"That the ordinance of the law might be fulfilled in us, who walk not after the flesh, but after the spirit.
V. 17: “For the flesh lusteth against the Spirit, and the Spirit against the flesh; for these are contrary the one to the other ; that ye may not do the things that ye would,' cf. Rom. vii. 23, 25: “... So then I myself with the mind serve the law of God; but with the flesh the law of sin."
But put ye
written when the tension of the apostle's feelings was less severe than when he wrote 2 Corinthians. With great probability, therefore, we may place its composition in the period of transition between these two epistles, towards the close of the year 57 A.D. It may have been written in the apostle's journey from Macedonia to Greece, for the expression “all the brethren which are with me," 2 in the opening salutation, would be more likely to be used by the apostle while he was the centre of a travelling party, than if he had been residing at the seat of a congregation.3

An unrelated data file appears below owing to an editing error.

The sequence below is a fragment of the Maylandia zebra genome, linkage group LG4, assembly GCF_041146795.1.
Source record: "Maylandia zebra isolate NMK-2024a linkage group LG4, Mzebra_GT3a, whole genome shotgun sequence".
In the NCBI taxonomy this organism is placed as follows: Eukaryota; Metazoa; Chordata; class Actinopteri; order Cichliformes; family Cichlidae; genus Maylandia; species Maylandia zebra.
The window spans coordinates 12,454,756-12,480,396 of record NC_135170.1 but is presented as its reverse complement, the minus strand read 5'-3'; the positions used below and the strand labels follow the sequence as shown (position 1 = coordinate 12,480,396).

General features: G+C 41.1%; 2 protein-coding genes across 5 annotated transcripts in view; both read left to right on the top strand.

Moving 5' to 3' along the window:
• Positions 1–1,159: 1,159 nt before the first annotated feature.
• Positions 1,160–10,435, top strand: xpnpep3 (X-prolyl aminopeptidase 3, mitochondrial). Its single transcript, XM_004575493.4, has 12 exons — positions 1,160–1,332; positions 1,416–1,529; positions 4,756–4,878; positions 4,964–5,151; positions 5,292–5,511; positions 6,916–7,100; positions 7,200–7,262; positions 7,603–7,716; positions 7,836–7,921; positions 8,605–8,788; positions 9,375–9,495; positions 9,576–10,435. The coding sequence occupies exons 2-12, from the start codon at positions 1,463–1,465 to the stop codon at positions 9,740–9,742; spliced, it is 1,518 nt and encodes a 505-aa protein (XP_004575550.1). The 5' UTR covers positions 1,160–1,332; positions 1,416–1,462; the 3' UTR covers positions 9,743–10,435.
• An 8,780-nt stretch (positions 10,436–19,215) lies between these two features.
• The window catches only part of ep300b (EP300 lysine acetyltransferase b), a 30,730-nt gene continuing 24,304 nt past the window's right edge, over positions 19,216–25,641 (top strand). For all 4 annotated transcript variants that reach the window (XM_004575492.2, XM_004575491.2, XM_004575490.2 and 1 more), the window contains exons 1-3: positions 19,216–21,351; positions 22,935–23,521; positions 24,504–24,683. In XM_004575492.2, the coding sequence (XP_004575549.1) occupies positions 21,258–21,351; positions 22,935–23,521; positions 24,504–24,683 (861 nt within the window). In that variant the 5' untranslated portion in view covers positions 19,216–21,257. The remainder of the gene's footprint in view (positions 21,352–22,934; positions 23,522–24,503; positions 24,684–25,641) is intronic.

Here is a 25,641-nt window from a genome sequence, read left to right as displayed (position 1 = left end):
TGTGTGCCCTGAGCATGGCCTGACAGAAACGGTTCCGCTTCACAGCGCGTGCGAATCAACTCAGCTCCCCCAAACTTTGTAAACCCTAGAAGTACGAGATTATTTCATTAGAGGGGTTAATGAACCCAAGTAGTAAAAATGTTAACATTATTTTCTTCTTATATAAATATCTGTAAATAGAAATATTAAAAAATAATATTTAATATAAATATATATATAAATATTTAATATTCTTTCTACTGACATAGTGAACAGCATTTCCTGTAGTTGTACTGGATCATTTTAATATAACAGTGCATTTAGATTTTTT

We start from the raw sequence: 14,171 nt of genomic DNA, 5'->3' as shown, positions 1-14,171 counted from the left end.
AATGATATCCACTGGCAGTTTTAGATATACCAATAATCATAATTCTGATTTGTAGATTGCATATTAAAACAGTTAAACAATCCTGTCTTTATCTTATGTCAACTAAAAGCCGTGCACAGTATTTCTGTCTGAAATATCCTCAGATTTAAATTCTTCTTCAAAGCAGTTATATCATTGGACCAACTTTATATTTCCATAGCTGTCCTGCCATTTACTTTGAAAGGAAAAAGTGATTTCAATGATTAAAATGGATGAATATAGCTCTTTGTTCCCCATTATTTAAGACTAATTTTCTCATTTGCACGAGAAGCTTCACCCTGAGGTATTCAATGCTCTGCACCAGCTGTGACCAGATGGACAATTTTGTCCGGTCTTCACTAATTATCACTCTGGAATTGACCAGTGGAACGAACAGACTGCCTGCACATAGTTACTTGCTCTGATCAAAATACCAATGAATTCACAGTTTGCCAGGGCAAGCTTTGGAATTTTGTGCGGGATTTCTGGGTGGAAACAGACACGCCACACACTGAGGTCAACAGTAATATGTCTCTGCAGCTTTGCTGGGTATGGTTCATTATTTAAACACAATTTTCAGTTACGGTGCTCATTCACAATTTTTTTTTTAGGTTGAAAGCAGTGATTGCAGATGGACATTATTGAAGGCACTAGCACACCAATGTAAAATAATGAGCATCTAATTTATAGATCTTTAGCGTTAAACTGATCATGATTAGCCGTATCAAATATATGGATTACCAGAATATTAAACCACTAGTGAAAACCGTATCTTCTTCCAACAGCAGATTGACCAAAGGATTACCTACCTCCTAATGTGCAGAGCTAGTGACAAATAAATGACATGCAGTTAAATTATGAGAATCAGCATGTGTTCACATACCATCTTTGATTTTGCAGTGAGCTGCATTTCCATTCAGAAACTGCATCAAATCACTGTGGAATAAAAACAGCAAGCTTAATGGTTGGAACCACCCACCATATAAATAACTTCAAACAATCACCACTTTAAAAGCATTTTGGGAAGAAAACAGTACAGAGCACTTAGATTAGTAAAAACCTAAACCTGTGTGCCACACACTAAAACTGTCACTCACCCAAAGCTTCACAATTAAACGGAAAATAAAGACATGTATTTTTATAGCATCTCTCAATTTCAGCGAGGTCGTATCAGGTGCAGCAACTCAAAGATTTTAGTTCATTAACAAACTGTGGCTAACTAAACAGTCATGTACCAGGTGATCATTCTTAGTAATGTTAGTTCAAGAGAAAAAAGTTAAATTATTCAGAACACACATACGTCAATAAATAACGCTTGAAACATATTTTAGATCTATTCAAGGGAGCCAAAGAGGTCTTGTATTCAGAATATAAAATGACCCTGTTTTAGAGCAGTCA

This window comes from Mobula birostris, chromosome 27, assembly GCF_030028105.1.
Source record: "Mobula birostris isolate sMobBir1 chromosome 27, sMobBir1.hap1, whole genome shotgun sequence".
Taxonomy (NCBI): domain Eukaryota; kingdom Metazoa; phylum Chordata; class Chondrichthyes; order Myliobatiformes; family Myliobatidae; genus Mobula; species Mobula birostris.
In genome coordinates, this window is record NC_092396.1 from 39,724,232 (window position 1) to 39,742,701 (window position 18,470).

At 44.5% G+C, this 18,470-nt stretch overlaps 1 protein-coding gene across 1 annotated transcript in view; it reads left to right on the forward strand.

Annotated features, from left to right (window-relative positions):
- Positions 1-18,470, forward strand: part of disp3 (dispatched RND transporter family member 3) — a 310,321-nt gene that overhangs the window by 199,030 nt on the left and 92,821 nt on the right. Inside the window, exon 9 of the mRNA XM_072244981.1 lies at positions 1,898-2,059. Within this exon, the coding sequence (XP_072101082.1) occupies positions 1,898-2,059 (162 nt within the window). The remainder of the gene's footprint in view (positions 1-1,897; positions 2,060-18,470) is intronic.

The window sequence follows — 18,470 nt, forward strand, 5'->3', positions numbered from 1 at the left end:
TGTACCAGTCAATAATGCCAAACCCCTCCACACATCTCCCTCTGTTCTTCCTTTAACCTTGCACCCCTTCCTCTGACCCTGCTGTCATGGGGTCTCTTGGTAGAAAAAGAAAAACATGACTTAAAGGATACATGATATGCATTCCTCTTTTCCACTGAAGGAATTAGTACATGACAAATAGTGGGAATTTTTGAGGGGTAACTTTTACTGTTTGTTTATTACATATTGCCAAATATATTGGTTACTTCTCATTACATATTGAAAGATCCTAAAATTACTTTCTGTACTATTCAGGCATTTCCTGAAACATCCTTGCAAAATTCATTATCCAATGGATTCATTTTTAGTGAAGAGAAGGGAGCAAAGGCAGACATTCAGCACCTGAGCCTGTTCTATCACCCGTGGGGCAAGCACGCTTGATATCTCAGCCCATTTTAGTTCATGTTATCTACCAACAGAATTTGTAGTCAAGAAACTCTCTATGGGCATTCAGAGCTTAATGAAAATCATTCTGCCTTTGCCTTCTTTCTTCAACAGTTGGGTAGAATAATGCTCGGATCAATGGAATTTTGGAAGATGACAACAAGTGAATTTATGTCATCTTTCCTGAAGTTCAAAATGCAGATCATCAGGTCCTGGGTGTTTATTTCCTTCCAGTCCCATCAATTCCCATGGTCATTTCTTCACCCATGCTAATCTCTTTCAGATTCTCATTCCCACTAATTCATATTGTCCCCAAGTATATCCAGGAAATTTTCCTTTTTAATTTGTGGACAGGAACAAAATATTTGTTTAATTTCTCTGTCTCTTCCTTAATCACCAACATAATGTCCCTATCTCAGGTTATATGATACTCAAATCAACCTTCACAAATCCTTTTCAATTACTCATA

4. Character and Contents. From first to last the epistle is marked by a conspicuous unity of purpose—its main object being to counteract the Judaising process that had been going on for some time in the Galatian Church. An important factor in that process had been the denial of Paul's apostolic authority on the ground that he had never seen the Lord, and that he owed his knowledge of the Gospel to the apostles who had their headquarters at Jerusalem. On the question of circumcision and the observance of the law it was alleged that he was particularly to be distrusted, as a renegade from the religion of his fathers.